Everybody's an Investor Now
Saturday, May 21, 2005
It feels as if Playboy's Playmate of the Month for May is speaking for the entire country.
Fort Lauderdale native Jamie Westenhiser, 23, told the magazine recently that she is ditching her modeling career to take up real estate investing.
In the magazine's May issue, Westenhiser poses in her lacy lavender baby doll, wearing nothing else except furry boots, leaning on a computer desk next to a stack of books with titles including "All About Escrow" and "Real Estate Principles." In her "playmate data sheet," she writes that her ambition in life is to have a "successful career in real estate."
Westenhiser and everyone else, it seems.
At the same time that the number of investors has skyrocketed, the costs of carrying an investment property have also spiked, especially in places where prices are climbing rapidly, as they are in the Washington area. That's making real estate investing more difficult -- and riskier -- than it has been in years. And the sheer number of investors has added to the concern about whether these price increases are sustainable.
"If you're an investor, unless you're smart, and you're lucky, you could get caught and burned," said Mark Zandi, chief economist at economic consulting firm Economy.com. "Some juiced-up markets -- and Washington is one of them -- are increasingly dominated by investors looking to make a quick profit."
A recent study by the National Association of Realtors showed that almost 25 percent of homes bought in 2004 in the United States were bought as investments. That's up a whopping 14.4 percent, compared with 2003. David Lereah, chief economist for the association, said the organization was surprised by how big the investors' share of the market had become.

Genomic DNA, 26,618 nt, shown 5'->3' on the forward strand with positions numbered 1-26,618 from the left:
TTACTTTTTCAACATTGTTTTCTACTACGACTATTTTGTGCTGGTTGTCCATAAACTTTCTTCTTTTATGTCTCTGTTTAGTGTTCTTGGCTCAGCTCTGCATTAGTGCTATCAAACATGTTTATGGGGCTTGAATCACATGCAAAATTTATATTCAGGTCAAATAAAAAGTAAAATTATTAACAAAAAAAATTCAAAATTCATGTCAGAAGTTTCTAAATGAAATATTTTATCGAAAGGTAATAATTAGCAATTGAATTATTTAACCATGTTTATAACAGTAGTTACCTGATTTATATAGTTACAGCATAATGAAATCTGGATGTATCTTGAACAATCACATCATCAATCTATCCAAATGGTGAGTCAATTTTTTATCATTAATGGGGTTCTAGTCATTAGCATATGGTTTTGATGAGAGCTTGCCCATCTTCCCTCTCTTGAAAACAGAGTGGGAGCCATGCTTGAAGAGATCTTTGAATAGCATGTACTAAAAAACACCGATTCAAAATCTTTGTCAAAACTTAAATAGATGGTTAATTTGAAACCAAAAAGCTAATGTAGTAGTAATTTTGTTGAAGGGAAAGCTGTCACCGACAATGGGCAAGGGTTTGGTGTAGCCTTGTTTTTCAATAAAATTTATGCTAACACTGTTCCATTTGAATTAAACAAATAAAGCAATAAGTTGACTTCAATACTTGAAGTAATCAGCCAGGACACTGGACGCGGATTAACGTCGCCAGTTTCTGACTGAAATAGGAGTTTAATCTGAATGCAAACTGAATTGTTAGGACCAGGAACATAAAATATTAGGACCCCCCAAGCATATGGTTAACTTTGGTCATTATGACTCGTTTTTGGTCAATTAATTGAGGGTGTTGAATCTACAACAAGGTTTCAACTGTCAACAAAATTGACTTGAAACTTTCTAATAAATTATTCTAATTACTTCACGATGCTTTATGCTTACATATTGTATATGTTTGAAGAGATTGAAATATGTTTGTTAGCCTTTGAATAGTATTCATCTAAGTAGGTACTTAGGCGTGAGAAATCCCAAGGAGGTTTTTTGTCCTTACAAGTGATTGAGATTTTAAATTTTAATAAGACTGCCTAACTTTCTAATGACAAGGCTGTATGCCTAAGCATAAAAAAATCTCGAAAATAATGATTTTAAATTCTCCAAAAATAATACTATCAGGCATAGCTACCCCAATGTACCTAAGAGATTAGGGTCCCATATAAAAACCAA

"People are looking at real estate like it's another 401(k)" retirement plan, said Al Mansell, president of the association.
It's not hard to see why real estate investment is so alluring. From the beginning of 2000 to the end of 2004, home prices nationally rose 50 percent, according to the Office of Federal Housing Enterprise Oversight. During that period, the Standard & Poors 500-stock index, a broad measure of the stock market, fell 17 percent.
In the Washington area during that time, the increase in home prices has been even more dazzling -- 89 percent. And all anecdotal reports indicate that climb has continued so far this year, although the government hasn't released figures.
There is a problem, though: Because home prices have risen so dramatically here, the costs of owning an investment property, compared with the income it brings in, are getting out of whack.
Investors count on rent and price appreciation to make a long-term profit. Rents are traditionally used to offset the monthly costs associated with carrying an investment property, typically mortgage loans, property taxes, condo and homeowners fees, and maintenance. Tax breaks such as depreciation also make real estate attractive.